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Local Revenue Hills: Evidence from Four U.S. Cities

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  • Andrew F. Haughwout
  • Robert P. Inman
  • Steven Craig
  • Thomas Luce

Abstract

We provide estimates of the impact and long-run elasticities of tax base with respect to tax rates for four large U.S. cities: Houston (property taxation), Minneapolis (property taxation), New York City (property, general sales, and income taxation), and Philadelphia (property, gross receipts, and wage taxation). Results suggest that three of our cities are near the peaks of their revenue hills; Minneapolis is the exception. A significant negative effect of a balanced budget increase in city property tax rates on city property tax base is interpreted as a capitalization effect and suggests that marginal increases in tax-financed city spending do not provide positive net benefits to property owners. Estimates of the effects of taxes on city employment levels for New York City and Philadelphia -- the two cities for which employment series are available -- show the local income and wage tax rates have significant negative effects on city employment levels. Cuts in these tax rates are likely to be an economically cost effective way to increase city jobs.

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Bibliographic Info

Paper provided by National Bureau of Economic Research, Inc in its series NBER Working Papers with number 9686.

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Date of creation: May 2003
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Publication status: published as Andrew Haughwout & Robert Inman & Steven Craig & Thomas Luce, 2004. "Local Revenue Hills: Evidence from Four U.S. Cities," The Review of Economics and Statistics, MIT Press, vol. 86(2), pages 570-585, 06.
Handle: RePEc:nbr:nberwo:9686

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Cited by:
  1. IREGUI, Ana María & Ligia Melo & Jorge Ramos, 2005. "El impuesto predial en Colombia: factores explicativos del recaudo," REVISTA DE ECONOMÍA DEL ROSARIO, UNIVERSIDAD DEL ROSARIO.
  2. PERALTA, Susana, 2004. "Political support for tax decentralisation," CORE Discussion Papers, Université catholique de Louvain, Center for Operations Research and Econometrics (CORE) 2004024, Université catholique de Louvain, Center for Operations Research and Econometrics (CORE).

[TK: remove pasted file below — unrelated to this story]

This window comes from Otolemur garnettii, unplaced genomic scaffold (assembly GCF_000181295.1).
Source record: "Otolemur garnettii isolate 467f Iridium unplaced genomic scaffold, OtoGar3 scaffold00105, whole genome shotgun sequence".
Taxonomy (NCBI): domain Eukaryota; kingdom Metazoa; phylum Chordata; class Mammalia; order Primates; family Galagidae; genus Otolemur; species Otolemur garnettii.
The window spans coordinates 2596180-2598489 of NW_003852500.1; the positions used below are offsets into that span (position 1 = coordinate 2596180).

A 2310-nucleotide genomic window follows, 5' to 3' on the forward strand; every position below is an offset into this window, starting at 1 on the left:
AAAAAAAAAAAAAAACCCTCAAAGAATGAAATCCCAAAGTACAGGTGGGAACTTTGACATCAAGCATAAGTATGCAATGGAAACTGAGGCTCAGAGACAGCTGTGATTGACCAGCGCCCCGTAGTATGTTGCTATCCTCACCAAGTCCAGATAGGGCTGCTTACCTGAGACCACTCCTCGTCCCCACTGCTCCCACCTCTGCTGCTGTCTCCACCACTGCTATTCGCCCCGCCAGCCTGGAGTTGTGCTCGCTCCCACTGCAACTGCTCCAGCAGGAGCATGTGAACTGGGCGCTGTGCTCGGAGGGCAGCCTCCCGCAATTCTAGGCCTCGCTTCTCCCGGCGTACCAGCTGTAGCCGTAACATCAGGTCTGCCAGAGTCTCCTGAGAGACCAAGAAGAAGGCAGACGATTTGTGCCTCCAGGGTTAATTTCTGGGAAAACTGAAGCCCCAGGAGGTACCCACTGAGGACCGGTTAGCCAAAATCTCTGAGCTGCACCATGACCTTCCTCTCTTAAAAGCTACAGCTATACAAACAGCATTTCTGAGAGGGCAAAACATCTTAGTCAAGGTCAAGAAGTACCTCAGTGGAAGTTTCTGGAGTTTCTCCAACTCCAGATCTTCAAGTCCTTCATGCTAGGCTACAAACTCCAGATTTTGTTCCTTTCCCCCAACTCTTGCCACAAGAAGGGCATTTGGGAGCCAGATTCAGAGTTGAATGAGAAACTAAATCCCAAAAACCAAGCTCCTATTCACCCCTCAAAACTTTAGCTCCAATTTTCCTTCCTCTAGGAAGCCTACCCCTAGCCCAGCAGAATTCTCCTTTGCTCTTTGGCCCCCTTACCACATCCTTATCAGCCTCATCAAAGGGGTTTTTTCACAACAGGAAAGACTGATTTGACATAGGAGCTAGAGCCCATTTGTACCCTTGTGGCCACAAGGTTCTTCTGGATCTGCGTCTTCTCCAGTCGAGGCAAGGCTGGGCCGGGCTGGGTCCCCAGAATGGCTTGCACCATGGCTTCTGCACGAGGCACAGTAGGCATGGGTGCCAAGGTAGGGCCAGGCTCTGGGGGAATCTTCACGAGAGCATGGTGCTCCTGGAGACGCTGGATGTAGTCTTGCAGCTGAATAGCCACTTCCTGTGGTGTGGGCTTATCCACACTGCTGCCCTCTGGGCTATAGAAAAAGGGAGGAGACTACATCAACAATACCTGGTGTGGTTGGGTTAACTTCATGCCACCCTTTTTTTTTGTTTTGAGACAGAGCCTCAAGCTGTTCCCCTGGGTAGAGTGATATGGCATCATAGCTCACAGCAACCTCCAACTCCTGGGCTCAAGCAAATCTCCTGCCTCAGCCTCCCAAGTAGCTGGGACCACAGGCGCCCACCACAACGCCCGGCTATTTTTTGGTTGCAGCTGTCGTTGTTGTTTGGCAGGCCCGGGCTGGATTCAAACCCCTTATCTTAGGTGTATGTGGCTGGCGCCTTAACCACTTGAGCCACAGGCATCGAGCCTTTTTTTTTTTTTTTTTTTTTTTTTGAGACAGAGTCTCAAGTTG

3. Edward L. Glaeser & Matthew G. Resseger & Kristina Tobio, 2008. "Urban Inequality," NBER Working Papers 14419, National Bureau of Economic Research, Inc.
  4. Jofre-Monseny, Jordi & Solé-Ollé, Albert, 2012. "Which communities should be afraid of mobility? The effects of agglomeration economies on the sensitivity of employment location to local taxes," Regional Science and Urban Economics, Elsevier, Elsevier, vol. 42(1-2), pages 257-268.
  5. Skidmore, Mark & Reese, Laura & Kang, Sung Hoon, 2012. "Regional analysis of property taxation, education finance reform, and property value growth," Regional Science and Urban Economics, Elsevier, Elsevier, vol. 42(1-2), pages 351-363.
  6. Dahlby, Bev, 2009. "The Marginal Cost of Public Funds and the Flypaper Effect," Working Papers 2009-17, University of Alberta, Department of Economics, revised 01 Jun 2010.
  7. Fabio Sánchez Torres & Irina España Eljaiek & Jannet Zenteno, 2012. "Sub-national Revenue Mobilization in Latin American and Caribbean Countries: The Case of Colombia," IDB Publications 78579, Inter-American Development Bank.
  8. Robert Inman, 2005. "Commentary on "The geography of entrepreneurship in the New York metropolitan area"," Economic Policy Review, Federal Reserve Bank of New York, Federal Reserve Bank of New York, issue Dec, pages 55-59.
  9. Edward L. Glaeser, 2012. "Urban Public Finance," NBER Working Papers 18244, National Bureau of Economic Research, Inc.
  10. Clément Carbonnier, 2008. "Fiscal competition between decentralized jurisdictions, theoretical and empirical evidence," THEMA Working Papers 2008-17, THEMA (THéorie Economique, Modélisation et Applications), Université de Cergy-Pontoise.
  11. Marius Brülhart & Sam Bucovetsky & Kurt Schmidheiny, 2014. "Taxes in Cities," CESifo Working Paper Series 4951, CESifo Group Munich.
  12. Stone, Joe & Bania, Neil, 2009. "Brains, drains, and roads, growth hills: complementarity between public education and infrastructure in a half-century panel of states," MPRA Paper 16173, University Library of Munich, Germany.
  13. Stephen L. Ross, 2005. "Commentary on "Exogenous shocks and the dynamics of city growth: evidence from New York"," Economic Policy Review, Federal Reserve Bank of New York, Federal Reserve Bank of New York, issue Dec, pages 75-77.
  14. Jesse Edgerton & Andrew F. Haughwout & Rae Rosen, 2004. "Revenue implications of New York City's tax system," Current Issues in Economics and Finance, Federal Reserve Bank of New York, Federal Reserve Bank of New York, vol. 10(Apr).
  15. Edward Glaeser, 2013. "A Review of Enrico Moretti's The New Geography of Jobs," Journal of Economic Literature, American Economic Association, vol. 51(3), pages 825-37, September.
  16. Sung Kang & Laura Reese & Mark Skidmore, 2012. "The Effects of Changes in Property Tax Rates and School Spending on Residential and Business Property Value Growth," CESifo Working Paper Series 3899, CESifo Group Munich.
  17. Robert Inman, 2005. "Financing Cities," NBER Working Papers 11203, National Bureau of Economic Research, Inc.
  18. Benjaming Dachis & Adam Found & Peter Tomlinson, 2013. "What Gets Measured Gets Managed: The Economic Burden of Business Property Taxes," e-briefs, C.D. Howe Institute 166, C.D. Howe Institute.
  19. Timothy J. Bartik, 2004. "Incentive Solutions," Upjohn Working Papers and Journal Articles, W.E. Upjohn Institute for Employment Research 04-99, W.E. Upjohn Institute for Employment Research.

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